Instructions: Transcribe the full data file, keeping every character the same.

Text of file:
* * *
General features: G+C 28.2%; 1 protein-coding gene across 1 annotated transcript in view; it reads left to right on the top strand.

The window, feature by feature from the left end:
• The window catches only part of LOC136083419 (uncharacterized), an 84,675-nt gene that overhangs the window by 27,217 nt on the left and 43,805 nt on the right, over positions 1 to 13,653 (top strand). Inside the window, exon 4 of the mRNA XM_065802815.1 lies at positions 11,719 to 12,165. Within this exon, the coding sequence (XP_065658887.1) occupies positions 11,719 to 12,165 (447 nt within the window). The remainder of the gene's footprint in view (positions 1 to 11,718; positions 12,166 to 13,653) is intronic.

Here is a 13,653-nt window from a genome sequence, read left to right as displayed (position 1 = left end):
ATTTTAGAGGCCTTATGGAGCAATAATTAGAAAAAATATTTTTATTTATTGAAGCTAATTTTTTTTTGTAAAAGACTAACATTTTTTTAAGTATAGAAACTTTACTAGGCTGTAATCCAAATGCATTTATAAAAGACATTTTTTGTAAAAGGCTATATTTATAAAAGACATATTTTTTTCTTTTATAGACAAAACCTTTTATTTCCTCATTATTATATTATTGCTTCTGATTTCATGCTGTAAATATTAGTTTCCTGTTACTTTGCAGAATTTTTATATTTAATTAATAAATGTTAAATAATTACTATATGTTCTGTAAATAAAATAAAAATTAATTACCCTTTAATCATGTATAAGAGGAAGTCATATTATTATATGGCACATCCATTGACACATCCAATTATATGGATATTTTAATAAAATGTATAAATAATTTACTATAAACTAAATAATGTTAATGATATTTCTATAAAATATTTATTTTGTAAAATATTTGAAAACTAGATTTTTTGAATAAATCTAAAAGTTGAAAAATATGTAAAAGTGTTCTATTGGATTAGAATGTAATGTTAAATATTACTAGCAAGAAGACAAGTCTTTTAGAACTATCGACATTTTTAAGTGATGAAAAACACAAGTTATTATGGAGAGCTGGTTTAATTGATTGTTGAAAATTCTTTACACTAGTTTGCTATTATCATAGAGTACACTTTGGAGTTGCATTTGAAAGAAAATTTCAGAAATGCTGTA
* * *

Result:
General features: G+C 28.2%; 1 protein-coding gene across 1 annotated transcript in view; it reads left to right on the top strand.

The window, feature by feature from the left end:
• The window catches only part of LOC136083419 (uncharacterized), an 84,675-nt gene that overhangs the window by 27,217 nt on the left and 43,805 nt on the right, over positions 1 to 13,653 (top strand). Inside the window, exon 4 of the mRNA XM_065802815.1 lies at positions 11,719 to 12,165. Within this exon, the coding sequence (XP_065658887.1) occupies positions 11,719 to 12,165 (447 nt within the window). The remainder of the gene's footprint in view (positions 1 to 11,718; positions 12,166 to 13,653) is intronic.

Here is a 13,653-nt window from a genome sequence, read left to right as displayed (position 1 = left end):
ATTTTAGAGGCCTTATGGAGCAATAATTAGAAAAAATATTTTTATTTATTGAAGCTAATTTTTTTTTGTAAAAGACTAACATTTTTTTAAGTATAGAAACTTTACTAGGCTGTAATCCAAATGCATTTATAAAAGACATTTTTTGTAAAAGGCTATATTTATAAAAGACATATTTTTTTCTTTTATAGACAAAACCTTTTATTTCCTCATTATTATATTATTGCTTCTGATTTCATGCTGTAAATATTAGTTTCCTGTTACTTTGCAGAATTTTTATATTTAATTAATAAATGTTAAATAATTACTATATGTTCTGTAAATAAAATAAAAATTAATTACCCTTTAATCATGTATAAGAGGAAGTCATATTATTATATGGCACATCCATTGACACATCCAATTATATGGATATTTTAATAAAATGTATAAATAATTTACTATAAACTAAATAATGTTAATGATATTTCTATAAAATATTTATTTTGTAAAATATTTGAAAACTAGATTTTTTGAATAAATCTAAAAGTTGAAAAATATGTAAAAGTGTTCTATTGGATTAGAATGTAATGTTAAATATTACTAGCAAGAAGACAAGTCTTTTAGAACTATCGACATTTTTAAGTGATGAAAAACACAAGTTATTATGGAGAGCTGGTTTAATTGATTGTTGAAAATTCTTTACACTAGTTTGCTATTATCATAGAGTACACTTTGGAGTTGCATTTGAAAGAAAATTTCAGAAATGCTGTA